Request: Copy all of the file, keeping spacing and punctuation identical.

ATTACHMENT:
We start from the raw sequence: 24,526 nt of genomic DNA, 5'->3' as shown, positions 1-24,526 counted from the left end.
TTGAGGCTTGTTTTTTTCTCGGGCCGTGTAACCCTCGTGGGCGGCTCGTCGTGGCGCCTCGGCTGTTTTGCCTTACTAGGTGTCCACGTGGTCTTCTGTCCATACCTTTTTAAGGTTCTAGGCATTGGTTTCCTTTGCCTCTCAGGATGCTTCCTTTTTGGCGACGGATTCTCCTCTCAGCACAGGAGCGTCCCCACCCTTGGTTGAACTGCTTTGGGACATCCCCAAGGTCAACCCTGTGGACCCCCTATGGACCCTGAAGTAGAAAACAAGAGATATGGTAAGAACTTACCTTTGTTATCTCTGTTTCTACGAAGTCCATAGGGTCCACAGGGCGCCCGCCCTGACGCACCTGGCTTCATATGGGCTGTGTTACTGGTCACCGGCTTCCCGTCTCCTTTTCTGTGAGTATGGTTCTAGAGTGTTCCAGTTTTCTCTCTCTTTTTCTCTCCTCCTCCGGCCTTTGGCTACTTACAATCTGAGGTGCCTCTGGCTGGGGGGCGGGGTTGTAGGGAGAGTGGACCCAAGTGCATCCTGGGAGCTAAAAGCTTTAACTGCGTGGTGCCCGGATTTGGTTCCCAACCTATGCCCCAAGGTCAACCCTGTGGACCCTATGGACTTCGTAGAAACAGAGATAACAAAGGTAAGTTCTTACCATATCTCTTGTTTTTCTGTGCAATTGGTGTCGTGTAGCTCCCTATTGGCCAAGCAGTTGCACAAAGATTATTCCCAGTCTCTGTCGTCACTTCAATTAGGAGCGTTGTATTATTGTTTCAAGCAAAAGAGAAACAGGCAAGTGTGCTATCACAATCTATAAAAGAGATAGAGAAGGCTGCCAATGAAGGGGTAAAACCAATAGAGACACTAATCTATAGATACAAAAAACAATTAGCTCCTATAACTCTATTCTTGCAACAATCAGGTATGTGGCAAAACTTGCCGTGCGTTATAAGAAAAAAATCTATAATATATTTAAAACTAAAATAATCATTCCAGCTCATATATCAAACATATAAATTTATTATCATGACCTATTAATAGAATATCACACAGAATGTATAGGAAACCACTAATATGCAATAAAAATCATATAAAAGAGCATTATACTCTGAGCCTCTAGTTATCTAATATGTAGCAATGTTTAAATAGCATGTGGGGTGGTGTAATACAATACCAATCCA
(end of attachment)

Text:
We start from the raw sequence: 24,526 nt of genomic DNA, 5'->3' as shown, positions 1-24,526 counted from the left end.
TTGAGGCTTGTTTTTTTCTCGGGCCGTGTAACCCTCGTGGGCGGCTCGTCGTGGCGCCTCGGCTGTTTTGCCTTACTAGGTGTCCACGTGGTCTTCTGTCCATACCTTTTTAAGGTTCTAGGCATTGGTTTCCTTTGCCTCTCAGGATGCTTCCTTTTTGGCGACGGATTCTCCTCTCAGCACAGGAGCGTCCCCACCCTTGGTTGAACTGCTTTGGGACATCCCCAAGGTCAACCCTGTGGACCCCCTATGGACCCTGAAGTAGAAAACAAGAGATATGGTAAGAACTTACCTTTGTTATCTCTGTTTCTACGAAGTCCATAGGGTCCACAGGGCGCCCGCCCTGACGCACCTGGCTTCATATGGGCTGTGTTACTGGTCACCGGCTTCCCGTCTCCTTTTCTGTGAGTATGGTTCTAGAGTGTTCCAGTTTTCTCTCTCTTTTTCTCTCCTCCTCCGGCCTTTGGCTACTTACAATCTGAGGTGCCTCTGGCTGGGGGGCGGGGTTGTAGGGAGAGTGGACCCAAGTGCATCCTGGGAGCTAAAAGCTTTAACTGCGTGGTGCCCGGATTTGGTTCCCAACCTATGCCCCAAGGTCAACCCTGTGGACCCTATGGACTTCGTAGAAACAGAGATAACAAAGGTAAGTTCTTACCATATCTCTTGTTTTTCTGTGCAATTGGTGTCGTGTAGCTCCCTATTGGCCAAGCAGTTGCACAAAGATTATTCCCAGTCTCTGTCGTCACTTCAATTAGGAGCGTTGTATTATTGTTTCAAGCAAAAGAGAAACAGGCAAGTGTGCTATCACAATCTATAAAAGAGATAGAGAAGGCTGCCAATGAAGGGGTAAAACCAATAGAGACACTAATCTATAGATACAAAAAACAATTAGCTCCTATAACTCTATTCTTGCAACAATCAGGTATGTGGCAAAACTTGCCGTGCGTTATAAGAAAAAAATCTATAATATATTTAAAACTAAAATAATCATTCCAGCTCATATATCAAACATATAAATTTATTATCATGACCTATTAATAGAATATCACACAGAATGTATAGGAAACCACTAATATGCAATAAAAATCATATAAAAGAGCATTATACTCTGAGCCTCTAGTTATCTAATATGTAGCAATGTTTAAATAGCATGTGGGGTGGTGTAATACAATACCAATCCA